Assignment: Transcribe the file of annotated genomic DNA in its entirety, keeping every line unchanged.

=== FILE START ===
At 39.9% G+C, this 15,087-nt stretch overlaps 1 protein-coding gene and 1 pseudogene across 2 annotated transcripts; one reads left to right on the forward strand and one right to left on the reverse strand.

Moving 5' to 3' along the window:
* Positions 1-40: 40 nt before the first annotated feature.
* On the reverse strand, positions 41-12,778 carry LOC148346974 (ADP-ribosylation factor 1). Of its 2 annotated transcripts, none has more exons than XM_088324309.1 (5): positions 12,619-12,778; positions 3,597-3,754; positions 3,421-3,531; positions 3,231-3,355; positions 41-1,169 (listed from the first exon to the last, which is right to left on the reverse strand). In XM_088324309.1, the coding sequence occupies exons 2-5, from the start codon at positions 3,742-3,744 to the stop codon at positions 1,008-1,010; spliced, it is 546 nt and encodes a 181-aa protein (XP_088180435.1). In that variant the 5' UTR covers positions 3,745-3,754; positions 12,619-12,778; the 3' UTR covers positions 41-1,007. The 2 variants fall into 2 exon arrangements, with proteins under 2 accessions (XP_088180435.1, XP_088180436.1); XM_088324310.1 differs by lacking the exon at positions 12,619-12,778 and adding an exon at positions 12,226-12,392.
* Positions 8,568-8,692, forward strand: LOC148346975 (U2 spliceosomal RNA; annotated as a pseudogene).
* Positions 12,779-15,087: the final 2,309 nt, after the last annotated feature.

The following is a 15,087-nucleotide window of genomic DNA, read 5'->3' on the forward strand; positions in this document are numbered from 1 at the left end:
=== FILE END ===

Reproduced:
At 39.9% G+C, this 15,087-nt stretch overlaps 1 protein-coding gene and 1 pseudogene across 2 annotated transcripts; one reads left to right on the forward strand and one right to left on the reverse strand.

Moving 5' to 3' along the window:
* Positions 1-40: 40 nt before the first annotated feature.
* On the reverse strand, positions 41-12,778 carry LOC148346974 (ADP-ribosylation factor 1). Of its 2 annotated transcripts, none has more exons than XM_088324309.1 (5): positions 12,619-12,778; positions 3,597-3,754; positions 3,421-3,531; positions 3,231-3,355; positions 41-1,169 (listed from the first exon to the last, which is right to left on the reverse strand). In XM_088324309.1, the coding sequence occupies exons 2-5, from the start codon at positions 3,742-3,744 to the stop codon at positions 1,008-1,010; spliced, it is 546 nt and encodes a 181-aa protein (XP_088180435.1). In that variant the 5' UTR covers positions 3,745-3,754; positions 12,619-12,778; the 3' UTR covers positions 41-1,007. The 2 variants fall into 2 exon arrangements, with proteins under 2 accessions (XP_088180435.1, XP_088180436.1); XM_088324310.1 differs by lacking the exon at positions 12,619-12,778 and adding an exon at positions 12,226-12,392.
* Positions 8,568-8,692, forward strand: LOC148346975 (U2 spliceosomal RNA; annotated as a pseudogene).
* Positions 12,779-15,087: the final 2,309 nt, after the last annotated feature.

The following is a 15,087-nucleotide window of genomic DNA, read 5'->3' on the forward strand; positions in this document are numbered from 1 at the left end: